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Areyah Kaltmann

Hamas woke us up, but the light of Chanukah will keep us going

Rabbi Areyah Kaltmann, dresssed as Judah the Maccabee, lights the Menorah at Chabad of Columbus's public Chanukah Celebration 2023 | Photo Credit : Chabad of Columbus

Today concludes the festival of Chanukah, which commemorates the Jewish people’s miraculous victory over the ancient Syrian-Greeks. Jews emerging stronger and more united after defeating a nation bent on their destruction is a persistent theme throughout Jewish history. Unfortunately, many people believe that antisemitism is the only or primary uniting force for Jews. There is even a quote in the Talmud which states that Haman’s evil decree was more effective at bringing the Jewish people back to observance than the 48 prophets and the seven prophetesses who prophesied on behalf of the Jewish people. (Megillah 14a)

The two months since Hamas’s October 7 attack have been some of the hardest times in memory. The horrific massacres that killed more Jews in a single day since the Holocaust; the millions of demonstrators chanting “long live the Intifada” in cities around the globe; and the hotbeds of intolerance that American universities have become all hearken back to eras where Jews rightly feared for their survival.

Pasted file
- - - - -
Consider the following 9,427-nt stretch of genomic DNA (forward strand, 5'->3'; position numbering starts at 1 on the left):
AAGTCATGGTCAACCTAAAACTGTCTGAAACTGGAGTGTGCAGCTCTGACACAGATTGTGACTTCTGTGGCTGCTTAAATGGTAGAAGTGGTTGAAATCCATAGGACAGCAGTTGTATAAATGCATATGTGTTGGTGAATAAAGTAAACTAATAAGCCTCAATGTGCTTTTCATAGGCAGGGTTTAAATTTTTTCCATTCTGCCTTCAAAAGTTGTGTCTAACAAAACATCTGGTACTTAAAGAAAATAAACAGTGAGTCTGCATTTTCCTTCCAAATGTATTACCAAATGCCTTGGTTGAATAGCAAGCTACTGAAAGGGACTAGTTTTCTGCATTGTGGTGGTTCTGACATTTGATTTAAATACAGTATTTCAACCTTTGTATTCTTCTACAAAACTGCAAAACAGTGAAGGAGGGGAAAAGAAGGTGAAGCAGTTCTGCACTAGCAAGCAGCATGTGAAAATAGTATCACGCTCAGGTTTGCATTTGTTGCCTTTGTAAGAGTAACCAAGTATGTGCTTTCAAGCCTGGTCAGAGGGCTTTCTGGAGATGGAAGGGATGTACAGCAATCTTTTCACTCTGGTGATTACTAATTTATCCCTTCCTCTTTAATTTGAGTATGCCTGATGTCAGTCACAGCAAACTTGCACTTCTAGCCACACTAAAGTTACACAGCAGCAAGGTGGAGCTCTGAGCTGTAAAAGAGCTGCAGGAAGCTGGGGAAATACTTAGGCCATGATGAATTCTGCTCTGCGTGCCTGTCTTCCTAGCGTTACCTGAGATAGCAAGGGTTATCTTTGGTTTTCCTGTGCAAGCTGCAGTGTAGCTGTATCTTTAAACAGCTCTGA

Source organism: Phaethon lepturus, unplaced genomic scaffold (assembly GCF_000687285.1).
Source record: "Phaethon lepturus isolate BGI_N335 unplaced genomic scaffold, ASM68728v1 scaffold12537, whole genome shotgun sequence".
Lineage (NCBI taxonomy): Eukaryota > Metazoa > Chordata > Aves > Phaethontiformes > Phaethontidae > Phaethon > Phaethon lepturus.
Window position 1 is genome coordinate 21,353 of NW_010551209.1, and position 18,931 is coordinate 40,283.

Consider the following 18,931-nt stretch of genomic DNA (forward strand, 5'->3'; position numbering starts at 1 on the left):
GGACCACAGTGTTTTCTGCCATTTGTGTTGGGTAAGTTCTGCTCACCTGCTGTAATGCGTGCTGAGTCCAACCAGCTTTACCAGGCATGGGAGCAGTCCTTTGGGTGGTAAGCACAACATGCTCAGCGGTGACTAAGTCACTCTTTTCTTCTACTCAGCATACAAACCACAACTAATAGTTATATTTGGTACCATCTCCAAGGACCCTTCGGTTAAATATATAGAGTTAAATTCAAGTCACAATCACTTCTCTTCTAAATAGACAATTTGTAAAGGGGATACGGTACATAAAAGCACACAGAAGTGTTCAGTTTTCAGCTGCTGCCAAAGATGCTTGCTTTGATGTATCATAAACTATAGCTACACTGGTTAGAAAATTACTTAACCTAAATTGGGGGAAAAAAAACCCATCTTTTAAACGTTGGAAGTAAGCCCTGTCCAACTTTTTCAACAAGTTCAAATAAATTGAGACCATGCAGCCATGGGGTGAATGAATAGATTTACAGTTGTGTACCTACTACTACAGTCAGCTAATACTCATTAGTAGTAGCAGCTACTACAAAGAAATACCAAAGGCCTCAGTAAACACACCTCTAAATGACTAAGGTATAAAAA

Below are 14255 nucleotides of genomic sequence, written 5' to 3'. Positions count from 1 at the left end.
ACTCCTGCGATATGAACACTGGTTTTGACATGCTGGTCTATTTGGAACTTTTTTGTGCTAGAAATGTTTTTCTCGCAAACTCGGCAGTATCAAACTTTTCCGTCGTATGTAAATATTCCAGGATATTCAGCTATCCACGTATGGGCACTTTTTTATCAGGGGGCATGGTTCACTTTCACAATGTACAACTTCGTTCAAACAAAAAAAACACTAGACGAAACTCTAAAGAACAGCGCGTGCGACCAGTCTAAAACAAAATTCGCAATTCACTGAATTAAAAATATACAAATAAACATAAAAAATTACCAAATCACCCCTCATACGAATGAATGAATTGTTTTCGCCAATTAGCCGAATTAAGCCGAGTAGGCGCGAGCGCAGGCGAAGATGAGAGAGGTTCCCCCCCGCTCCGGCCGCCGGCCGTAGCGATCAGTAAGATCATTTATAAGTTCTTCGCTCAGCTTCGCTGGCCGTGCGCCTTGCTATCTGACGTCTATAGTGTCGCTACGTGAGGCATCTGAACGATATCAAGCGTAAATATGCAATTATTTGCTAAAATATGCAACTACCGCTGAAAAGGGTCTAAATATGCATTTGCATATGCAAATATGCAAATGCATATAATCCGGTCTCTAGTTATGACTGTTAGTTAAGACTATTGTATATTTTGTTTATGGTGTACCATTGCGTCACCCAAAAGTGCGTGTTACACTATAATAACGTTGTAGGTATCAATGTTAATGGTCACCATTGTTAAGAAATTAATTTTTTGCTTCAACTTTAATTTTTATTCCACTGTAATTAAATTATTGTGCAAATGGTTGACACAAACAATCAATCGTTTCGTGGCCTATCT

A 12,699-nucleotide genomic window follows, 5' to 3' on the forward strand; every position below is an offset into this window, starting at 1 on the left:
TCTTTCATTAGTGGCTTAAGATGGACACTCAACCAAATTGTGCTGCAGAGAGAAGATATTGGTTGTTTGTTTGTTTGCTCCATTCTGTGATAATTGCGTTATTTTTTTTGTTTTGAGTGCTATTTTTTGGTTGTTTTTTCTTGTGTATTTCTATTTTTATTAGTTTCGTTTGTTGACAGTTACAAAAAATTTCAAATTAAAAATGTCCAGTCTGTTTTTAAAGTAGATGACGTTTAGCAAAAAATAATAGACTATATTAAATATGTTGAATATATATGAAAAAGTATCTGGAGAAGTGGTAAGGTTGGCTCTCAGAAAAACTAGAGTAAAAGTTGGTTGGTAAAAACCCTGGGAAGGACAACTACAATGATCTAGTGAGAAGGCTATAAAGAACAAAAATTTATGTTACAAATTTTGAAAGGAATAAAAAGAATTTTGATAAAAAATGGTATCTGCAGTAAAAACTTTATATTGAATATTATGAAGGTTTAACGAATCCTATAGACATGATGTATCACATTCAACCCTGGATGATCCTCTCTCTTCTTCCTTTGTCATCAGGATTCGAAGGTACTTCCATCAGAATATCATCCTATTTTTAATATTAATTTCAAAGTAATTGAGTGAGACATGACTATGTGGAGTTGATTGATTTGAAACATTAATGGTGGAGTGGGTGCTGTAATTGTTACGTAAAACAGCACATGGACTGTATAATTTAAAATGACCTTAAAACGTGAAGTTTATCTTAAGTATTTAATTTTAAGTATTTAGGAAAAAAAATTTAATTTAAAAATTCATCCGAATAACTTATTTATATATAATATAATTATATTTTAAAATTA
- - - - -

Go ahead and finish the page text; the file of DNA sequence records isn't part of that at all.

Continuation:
Hamas’ attack did indeed spark a resurgence of Jewish pride and affiliation, causing Jews to come together in ways I have not seen before in my over three decades as a Chabad rabbi. This Chanukah, people who never lit a menorah before reached out asking us to teach them how. Those who never felt close to the community began showing up and being proud of their heritage. People began observing practices like lighting Shabbat candles, wrapping Tefillin and keeping Kosher as a way to double down on their Jewish pride and observance.

I recently heard a story about a non-Jewish Australian actor named Nathan Buzolic. With over 4 million followers on Instagram, he’s a mega star back in his (and my) home country. After Oct. 7, he stood up and made social media posts openly declaring his solidarity with Israel and the Jewish people. He shared: “I love the Jewish people. We as Christians need to stand with these people who have faced so much.”

Nathan shared some advice for how Jewish people can stand strong in the months and years ahead. He said, “It’s a tragic reality that it was Hamas that brought the Jewish people together. I’m glad that this nation is coming together, because for the last eight months, you’ve been divided over judicial reforms and politics and left versus right, and it was Hamas that brought you together. And so if I was talking to the Jewish people now, listening and watching this, I would say, don’t let it be Hamas that keeps you together.”

But it shouldn’t take Hamas, Antiochus, Hitler or Haman to get Jews to be proud and come together. My teacher, the Lubavitcher Rebbe, of blessed memory, taught that Judaism at its core is about spreading light, not overcoming darkness. This means that our actions are motivated by a desire to increase goodness, kindness and holiness in the world for their own sake, and not because we are trying to overcome or outdo the evil in the world.